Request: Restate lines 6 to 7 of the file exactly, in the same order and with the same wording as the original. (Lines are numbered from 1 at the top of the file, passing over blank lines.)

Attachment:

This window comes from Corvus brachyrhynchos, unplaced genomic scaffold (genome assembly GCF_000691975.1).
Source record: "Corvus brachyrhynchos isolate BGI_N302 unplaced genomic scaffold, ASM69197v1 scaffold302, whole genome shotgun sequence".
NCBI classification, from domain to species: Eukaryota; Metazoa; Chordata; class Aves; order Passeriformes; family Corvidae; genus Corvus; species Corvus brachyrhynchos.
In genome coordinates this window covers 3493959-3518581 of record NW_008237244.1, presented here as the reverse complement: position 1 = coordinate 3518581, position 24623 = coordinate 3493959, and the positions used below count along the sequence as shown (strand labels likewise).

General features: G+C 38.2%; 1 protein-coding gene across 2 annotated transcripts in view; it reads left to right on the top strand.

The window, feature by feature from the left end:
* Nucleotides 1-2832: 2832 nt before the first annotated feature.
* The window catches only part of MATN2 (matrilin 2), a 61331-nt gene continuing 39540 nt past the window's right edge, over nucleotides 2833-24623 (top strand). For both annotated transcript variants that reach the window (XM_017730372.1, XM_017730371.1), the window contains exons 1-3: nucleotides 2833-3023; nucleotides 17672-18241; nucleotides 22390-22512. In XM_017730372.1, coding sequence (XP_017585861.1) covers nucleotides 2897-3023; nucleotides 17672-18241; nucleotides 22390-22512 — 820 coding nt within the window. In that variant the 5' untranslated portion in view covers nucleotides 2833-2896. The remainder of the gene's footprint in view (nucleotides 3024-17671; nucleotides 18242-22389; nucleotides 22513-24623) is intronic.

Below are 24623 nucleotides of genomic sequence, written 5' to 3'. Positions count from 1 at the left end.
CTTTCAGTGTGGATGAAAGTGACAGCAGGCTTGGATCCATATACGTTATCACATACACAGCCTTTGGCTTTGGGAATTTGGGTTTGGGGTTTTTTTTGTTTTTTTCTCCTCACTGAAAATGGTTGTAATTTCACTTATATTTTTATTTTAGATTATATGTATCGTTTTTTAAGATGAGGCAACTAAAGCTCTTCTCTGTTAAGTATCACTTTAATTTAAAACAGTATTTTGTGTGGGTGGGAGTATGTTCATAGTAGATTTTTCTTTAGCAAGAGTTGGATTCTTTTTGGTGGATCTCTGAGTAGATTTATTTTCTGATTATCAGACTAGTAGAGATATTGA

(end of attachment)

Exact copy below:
The window, feature by feature from the left end:
* Nucleotides 1-2832: 2832 nt before the first annotated feature.